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There is no difference in the incidence of pin tract infection and pin loosening in case of lower extremity external fixators when self-drilling schanz pins are used with or without pre-drilling.
The primary objective is to determine whether pre-drilling holes for external fixation pin insertion is superior to not pre-drilling holes for external fixation pin insertion in regards to the incidence of pin tract infection and pin loosening.
If any difference is found between the two techniques then, we will quantify and qualify those differences. The incidence of pin site infection and pin loosening in general will be determined and will also be stratified for site and size of pin. An attempt to identify risk factors for pin site infection will be made by observing the effect of secondary prognostic factors like mode of injury, diabetes, smoking, compartment syndrome, peripheral vascular disease, neurovascular injury. Interobserver reliability of the grading system for pin infection will also be determined.
The application of external fixation is a commonly performed emergency procedure in orthopaedics for temporary stabilization as well as definitive treatment of fractures. External fixation requires that metal pins be placed into the bone on either side of the fracture. The pins are then connected to an external frame, thus stabilizing the fracture. There is debate over the optimal technique for the insertion of these pins in regards to the need to pre-drill a pilot hole prior to pin insertion.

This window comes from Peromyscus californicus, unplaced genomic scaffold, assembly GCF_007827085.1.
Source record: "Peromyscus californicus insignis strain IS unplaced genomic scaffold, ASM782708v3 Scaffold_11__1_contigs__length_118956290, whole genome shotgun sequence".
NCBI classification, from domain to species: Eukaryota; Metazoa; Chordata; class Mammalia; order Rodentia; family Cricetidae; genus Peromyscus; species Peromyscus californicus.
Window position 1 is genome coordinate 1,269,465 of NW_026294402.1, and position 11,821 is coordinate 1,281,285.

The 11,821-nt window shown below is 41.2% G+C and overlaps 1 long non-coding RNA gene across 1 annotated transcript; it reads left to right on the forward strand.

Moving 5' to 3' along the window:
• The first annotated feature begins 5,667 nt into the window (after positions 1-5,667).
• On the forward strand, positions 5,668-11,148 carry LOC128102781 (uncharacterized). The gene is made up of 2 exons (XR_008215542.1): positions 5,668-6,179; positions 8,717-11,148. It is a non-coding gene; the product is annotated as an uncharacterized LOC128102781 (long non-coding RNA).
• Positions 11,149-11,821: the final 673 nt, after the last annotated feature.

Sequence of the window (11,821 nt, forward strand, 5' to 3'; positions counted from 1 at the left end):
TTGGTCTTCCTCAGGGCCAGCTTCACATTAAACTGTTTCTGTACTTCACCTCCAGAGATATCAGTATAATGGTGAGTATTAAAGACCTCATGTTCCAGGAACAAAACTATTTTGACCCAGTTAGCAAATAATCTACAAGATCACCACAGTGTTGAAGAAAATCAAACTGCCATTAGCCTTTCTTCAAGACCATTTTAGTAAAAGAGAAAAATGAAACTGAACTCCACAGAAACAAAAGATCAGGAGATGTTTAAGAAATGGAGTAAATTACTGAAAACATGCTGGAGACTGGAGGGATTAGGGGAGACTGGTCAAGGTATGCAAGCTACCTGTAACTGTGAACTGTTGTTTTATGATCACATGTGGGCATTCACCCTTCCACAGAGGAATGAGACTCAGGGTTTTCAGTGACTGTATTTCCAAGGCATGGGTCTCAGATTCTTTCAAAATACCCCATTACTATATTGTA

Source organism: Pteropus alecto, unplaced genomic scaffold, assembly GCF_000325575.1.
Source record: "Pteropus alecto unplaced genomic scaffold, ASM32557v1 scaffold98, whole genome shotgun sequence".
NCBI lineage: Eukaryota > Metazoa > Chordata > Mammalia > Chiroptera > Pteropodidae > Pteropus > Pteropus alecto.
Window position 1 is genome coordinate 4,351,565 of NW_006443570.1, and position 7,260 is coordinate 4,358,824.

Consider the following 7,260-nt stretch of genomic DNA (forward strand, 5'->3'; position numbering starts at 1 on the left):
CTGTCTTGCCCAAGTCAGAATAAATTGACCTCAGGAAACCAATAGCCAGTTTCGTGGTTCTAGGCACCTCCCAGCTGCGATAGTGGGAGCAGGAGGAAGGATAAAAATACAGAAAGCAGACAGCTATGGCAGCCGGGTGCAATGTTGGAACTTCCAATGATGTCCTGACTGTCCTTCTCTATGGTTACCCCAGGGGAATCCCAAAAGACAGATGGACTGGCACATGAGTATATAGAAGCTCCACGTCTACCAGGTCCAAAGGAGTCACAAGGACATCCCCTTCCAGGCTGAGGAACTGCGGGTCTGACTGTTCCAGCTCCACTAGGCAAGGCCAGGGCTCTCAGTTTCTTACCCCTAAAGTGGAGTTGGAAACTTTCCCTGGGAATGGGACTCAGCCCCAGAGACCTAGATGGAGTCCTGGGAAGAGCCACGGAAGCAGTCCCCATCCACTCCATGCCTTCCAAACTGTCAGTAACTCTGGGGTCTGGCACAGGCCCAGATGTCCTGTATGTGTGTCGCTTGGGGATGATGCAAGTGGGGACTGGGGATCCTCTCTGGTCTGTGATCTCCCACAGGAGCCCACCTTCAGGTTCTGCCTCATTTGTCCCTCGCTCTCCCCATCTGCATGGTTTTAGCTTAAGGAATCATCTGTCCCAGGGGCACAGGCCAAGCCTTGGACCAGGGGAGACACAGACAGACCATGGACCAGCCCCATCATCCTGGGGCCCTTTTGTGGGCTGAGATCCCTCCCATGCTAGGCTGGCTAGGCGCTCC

The technology behind external fixation has evolved greatly over the past thirty years. The original external fixation pins, "Shanz pins," were essentially metal rods with threads and a trocar point. A pilot hole was needed because these pins did not have the capability to create their own hole or path in the bone. Recent advances have lead to the creation of self-drilling/self-tapping pins, which have decreased the number of steps necessary to place the pins and thereby decreased operative time. The external fixators are usually placed as a temporary measure to allow for improvement of soft tissue condition before definitive open reduction and internal fixation. Since many external fixation devices are placed in patients who are critically ill, decreasing operative time is very important.